I wish I had been a baseball fan when Dave Johnson was still pitching. There have been a lot of major league baseball players from Baltimore, some of them among the all-time greats of the game (Cal Ripken, Babe Ruth, and Al Kaline, most notably). But Dave Johnson was truly one of our own. He hailed from Middle River, mere miles from my own childhood home. He attended Overlea High School and Baltimore City Community College, and was not drafted by any team. The Pirates signed him as an amateur free agent in 1982. He pitched in their organization for seven years, getting a brief taste of the bright lights in 1987 at age 27. He was a mop-up guy, and not an impressive one at that; his thirteen hits allowed in six and one-third innings probably shortened his already-brief stay in Pittsburgh. Johnson was finally granted his freedom after a 1988 season spent entirely in the minors, signing with Houston in December. Three months later he was traded to his hometown Orioles just before the start of the new season; the rebuilding Birds had picked him up as insurance. That's where his legend begins.
I've talked about the wonders of the "Why Not?" O's of 1989, but I haven't gone into detail about Dave Johnson's role. He was recalled from AAA Rochester at the beginning of August to provide a fresh arm in a double header against Boston. He lasted into the seventh inning, but gave up five runs to wind up on the wrong end of a 6-2 decision. But a week later, he was given another shot, this time in front of his friends and family in Memorial Stadium in Baltimore. The result was right out of Damn Yankees, as the 29-year-old righthander with 13 major league innings under his belt scattered eight hits, going the distance for a 6-1 victory over the Twins. The win allowed the ragtag Birds to hold on to their slim two-game lead over AL East rival Toronto. His next start was another 6-1 complete-game victory at home; this time he held the Red Sox to six hits. After a rough outing in his fourth start, a 9-2 loss vs. Toronto, he rebounded for his third complete game in four starts at Memorial Stadium, a 4-2 win over the Brewers, who were also nipping at Baltimore's heels. The rest of Johnson's season was up-and-down, but before the year was out he would notch a fourth complete game, tough 3-0 loss to the White Sox. Despite starting just fourteen games, Dave's 4 complete games tied for the team lead with eighteen-game-winner Jeff Ballard.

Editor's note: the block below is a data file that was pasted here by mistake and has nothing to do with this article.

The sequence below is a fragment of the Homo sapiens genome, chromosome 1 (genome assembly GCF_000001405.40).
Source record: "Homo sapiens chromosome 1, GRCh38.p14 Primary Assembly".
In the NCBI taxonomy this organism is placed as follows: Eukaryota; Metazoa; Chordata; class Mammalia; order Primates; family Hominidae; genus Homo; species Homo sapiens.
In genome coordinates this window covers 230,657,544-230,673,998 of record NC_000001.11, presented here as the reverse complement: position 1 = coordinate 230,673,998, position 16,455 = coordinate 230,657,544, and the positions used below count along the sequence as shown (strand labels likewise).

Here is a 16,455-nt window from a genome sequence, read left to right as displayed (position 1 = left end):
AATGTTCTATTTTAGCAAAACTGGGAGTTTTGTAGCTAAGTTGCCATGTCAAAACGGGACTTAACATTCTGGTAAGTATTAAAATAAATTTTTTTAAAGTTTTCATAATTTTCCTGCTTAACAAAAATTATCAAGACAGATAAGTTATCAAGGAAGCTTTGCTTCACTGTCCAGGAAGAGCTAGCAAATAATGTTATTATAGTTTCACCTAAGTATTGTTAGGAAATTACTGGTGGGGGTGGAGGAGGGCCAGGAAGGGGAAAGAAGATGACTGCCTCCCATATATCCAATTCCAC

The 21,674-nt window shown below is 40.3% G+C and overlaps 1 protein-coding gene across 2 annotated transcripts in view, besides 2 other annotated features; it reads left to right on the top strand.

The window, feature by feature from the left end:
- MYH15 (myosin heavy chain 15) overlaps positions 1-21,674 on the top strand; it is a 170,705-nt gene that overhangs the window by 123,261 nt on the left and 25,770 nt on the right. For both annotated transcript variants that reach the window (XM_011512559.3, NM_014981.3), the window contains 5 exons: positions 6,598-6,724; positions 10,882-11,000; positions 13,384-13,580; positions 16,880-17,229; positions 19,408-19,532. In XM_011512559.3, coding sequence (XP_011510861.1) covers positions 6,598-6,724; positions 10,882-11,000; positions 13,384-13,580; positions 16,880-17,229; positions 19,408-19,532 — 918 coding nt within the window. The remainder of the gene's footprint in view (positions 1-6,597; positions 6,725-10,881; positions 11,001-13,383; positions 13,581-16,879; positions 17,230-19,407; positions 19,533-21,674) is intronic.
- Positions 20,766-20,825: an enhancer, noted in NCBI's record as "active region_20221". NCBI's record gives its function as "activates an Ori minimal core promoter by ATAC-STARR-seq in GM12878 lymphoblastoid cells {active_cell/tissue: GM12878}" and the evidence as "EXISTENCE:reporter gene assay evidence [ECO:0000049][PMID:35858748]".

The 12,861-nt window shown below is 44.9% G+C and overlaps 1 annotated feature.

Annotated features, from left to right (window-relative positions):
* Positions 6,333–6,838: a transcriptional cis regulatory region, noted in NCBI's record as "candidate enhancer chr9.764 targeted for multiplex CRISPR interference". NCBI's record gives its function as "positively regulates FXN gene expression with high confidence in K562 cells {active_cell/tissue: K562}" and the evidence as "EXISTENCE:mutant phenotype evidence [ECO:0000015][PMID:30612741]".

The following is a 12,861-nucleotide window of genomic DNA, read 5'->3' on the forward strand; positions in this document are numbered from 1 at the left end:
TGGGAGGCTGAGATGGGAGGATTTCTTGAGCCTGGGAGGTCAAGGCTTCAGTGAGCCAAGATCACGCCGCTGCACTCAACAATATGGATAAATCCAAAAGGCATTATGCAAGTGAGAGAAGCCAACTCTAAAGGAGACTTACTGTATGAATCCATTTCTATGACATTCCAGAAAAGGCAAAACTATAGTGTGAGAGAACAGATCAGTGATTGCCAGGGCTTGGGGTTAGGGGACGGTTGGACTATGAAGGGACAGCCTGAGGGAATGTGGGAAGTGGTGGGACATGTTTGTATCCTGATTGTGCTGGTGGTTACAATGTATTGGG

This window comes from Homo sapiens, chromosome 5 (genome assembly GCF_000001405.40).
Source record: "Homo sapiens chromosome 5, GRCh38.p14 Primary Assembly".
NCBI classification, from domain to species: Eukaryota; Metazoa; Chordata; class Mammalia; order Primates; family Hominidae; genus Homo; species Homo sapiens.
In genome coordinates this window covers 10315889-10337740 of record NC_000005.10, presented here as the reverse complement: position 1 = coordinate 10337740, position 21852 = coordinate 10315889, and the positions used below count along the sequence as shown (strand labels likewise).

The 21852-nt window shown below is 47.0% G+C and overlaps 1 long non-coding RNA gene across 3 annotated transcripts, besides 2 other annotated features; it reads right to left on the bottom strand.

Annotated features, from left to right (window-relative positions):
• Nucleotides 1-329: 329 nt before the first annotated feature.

The following season would prove to be Dave Johnson's only full major league campaign. It was a good one, as he led the O's in wins (13) and again tied for the lead in complete games (3). Once again, all of his CGs were in Baltimore; being so close to home just seemed to give him that extra push. Nearly two decades later, Dave's still a part of the action in Charm City. He helped instruct the team's pitchers during the most recent Spring Training, and he serves as a baseball analyst for the Mid-Atlantic Sports Network and 105.7 WHFS.
During my childhood, I remember sitting in the waiting room at my dentist's office and seeing a glossy photo that hung on the bulletin board. It was a head shot of Dave Johnson in an Orioles uniform; he was a fellow patient. While I recall being somewhat impressed by this fact, it would have resonated with me much more if my love of baseball weren't still a few years away. It's the kind of thing that you don't spend much time thinking about, but I guess baseball players have to get their teeth cleaned too. As you can see above, Dave had a great smile to show for it.